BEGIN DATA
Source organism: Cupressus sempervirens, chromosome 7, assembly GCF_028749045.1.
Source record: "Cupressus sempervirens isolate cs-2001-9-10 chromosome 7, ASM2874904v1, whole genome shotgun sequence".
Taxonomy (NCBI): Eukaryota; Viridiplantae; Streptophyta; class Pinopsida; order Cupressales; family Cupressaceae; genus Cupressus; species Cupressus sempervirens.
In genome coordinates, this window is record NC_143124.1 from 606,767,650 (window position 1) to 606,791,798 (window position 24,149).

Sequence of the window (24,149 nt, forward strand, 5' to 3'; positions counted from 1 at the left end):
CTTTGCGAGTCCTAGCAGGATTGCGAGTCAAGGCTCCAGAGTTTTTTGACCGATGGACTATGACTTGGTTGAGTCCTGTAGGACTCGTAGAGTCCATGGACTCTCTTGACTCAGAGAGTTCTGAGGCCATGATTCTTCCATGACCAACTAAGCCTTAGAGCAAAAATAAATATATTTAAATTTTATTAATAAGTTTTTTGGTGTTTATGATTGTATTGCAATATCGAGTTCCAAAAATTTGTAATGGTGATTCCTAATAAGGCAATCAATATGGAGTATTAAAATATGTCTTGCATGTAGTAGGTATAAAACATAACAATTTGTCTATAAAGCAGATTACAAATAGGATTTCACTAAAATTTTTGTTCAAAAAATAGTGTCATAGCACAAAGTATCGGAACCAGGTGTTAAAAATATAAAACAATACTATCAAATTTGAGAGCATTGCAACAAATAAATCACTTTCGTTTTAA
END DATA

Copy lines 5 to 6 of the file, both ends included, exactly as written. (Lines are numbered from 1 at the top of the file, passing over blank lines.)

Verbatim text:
Sequence of the window (24,149 nt, forward strand, 5' to 3'; positions counted from 1 at the left end):
CTTTGCGAGTCCTAGCAGGATTGCGAGTCAAGGCTCCAGAGTTTTTTGACCGATGGACTATGACTTGGTTGAGTCCTGTAGGACTCGTAGAGTCCATGGACTCTCTTGACTCAGAGAGTTCTGAGGCCATGATTCTTCCATGACCAACTAAGCCTTAGAGCAAAAATAAATATATTTAAATTTTATTAATAAGTTTTTTGGTGTTTATGATTGTATTGCAATATCGAGTTCCAAAAATTTGTAATGGTGATTCCTAATAAGGCAATCAATATGGAGTATTAAAATATGTCTTGCATGTAGTAGGTATAAAACATAACAATTTGTCTATAAAGCAGATTACAAATAGGATTTCACTAAAATTTTTGTTCAAAAAATAGTGTCATAGCACAAAGTATCGGAACCAGGTGTTAAAAATATAAAACAATACTATCAAATTTGAGAGCATTGCAACAAATAAATCACTTTCGTTTTAA